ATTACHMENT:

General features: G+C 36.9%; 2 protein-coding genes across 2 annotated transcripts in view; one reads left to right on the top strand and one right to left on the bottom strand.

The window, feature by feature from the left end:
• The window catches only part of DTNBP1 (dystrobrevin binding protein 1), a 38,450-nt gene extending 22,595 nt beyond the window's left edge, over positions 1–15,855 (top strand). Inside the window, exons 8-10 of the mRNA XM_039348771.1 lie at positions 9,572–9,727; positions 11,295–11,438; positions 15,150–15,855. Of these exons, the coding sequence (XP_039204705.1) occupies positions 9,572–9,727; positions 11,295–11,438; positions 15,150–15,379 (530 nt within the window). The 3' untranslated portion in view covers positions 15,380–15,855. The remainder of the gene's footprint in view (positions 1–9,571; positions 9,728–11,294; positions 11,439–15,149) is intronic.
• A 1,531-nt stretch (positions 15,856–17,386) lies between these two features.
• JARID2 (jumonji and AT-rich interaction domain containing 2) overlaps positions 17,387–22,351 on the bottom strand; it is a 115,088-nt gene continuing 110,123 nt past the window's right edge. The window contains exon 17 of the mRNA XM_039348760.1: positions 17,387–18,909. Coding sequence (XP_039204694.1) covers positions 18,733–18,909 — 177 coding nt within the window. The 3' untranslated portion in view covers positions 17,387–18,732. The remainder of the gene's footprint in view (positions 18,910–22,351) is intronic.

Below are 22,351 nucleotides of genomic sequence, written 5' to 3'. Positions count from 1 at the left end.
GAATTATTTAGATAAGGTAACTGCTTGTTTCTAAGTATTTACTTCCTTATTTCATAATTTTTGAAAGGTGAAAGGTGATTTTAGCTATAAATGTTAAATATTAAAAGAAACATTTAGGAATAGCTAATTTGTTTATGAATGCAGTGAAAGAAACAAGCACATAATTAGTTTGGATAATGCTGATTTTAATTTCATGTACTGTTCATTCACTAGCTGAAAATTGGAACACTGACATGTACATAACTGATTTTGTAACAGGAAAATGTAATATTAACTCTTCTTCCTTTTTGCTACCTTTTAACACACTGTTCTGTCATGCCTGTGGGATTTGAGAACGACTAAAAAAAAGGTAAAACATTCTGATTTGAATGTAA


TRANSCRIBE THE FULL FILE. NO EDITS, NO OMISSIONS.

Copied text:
General features: G+C 36.9%; 2 protein-coding genes across 2 annotated transcripts in view; one reads left to right on the top strand and one right to left on the bottom strand.

The window, feature by feature from the left end:
• The window catches only part of DTNBP1 (dystrobrevin binding protein 1), a 38,450-nt gene extending 22,595 nt beyond the window's left edge, over positions 1–15,855 (top strand). Inside the window, exons 8-10 of the mRNA XM_039348771.1 lie at positions 9,572–9,727; positions 11,295–11,438; positions 15,150–15,855. Of these exons, the coding sequence (XP_039204705.1) occupies positions 9,572–9,727; positions 11,295–11,438; positions 15,150–15,379 (530 nt within the window). The 3' untranslated portion in view covers positions 15,380–15,855. The remainder of the gene's footprint in view (positions 1–9,571; positions 9,728–11,294; positions 11,439–15,149) is intronic.
• A 1,531-nt stretch (positions 15,856–17,386) lies between these two features.
• JARID2 (jumonji and AT-rich interaction domain containing 2) overlaps positions 17,387–22,351 on the bottom strand; it is a 115,088-nt gene continuing 110,123 nt past the window's right edge. The window contains exon 17 of the mRNA XM_039348760.1: positions 17,387–18,909. Coding sequence (XP_039204694.1) covers positions 18,733–18,909 — 177 coding nt within the window. The 3' untranslated portion in view covers positions 17,387–18,732. The remainder of the gene's footprint in view (positions 18,910–22,351) is intronic.

Below are 22,351 nucleotides of genomic sequence, written 5' to 3'. Positions count from 1 at the left end.
GAATTATTTAGATAAGGTAACTGCTTGTTTCTAAGTATTTACTTCCTTATTTCATAATTTTTGAAAGGTGAAAGGTGATTTTAGCTATAAATGTTAAATATTAAAAGAAACATTTAGGAATAGCTAATTTGTTTATGAATGCAGTGAAAGAAACAAGCACATAATTAGTTTGGATAATGCTGATTTTAATTTCATGTACTGTTCATTCACTAGCTGAAAATTGGAACACTGACATGTACATAACTGATTTTGTAACAGGAAAATGTAATATTAACTCTTCTTCCTTTTTGCTACCTTTTAACACACTGTTCTGTCATGCCTGTGGGATTTGAGAACGACTAAAAAAAAGGTAAAACATTCTGATTTGAATGTAA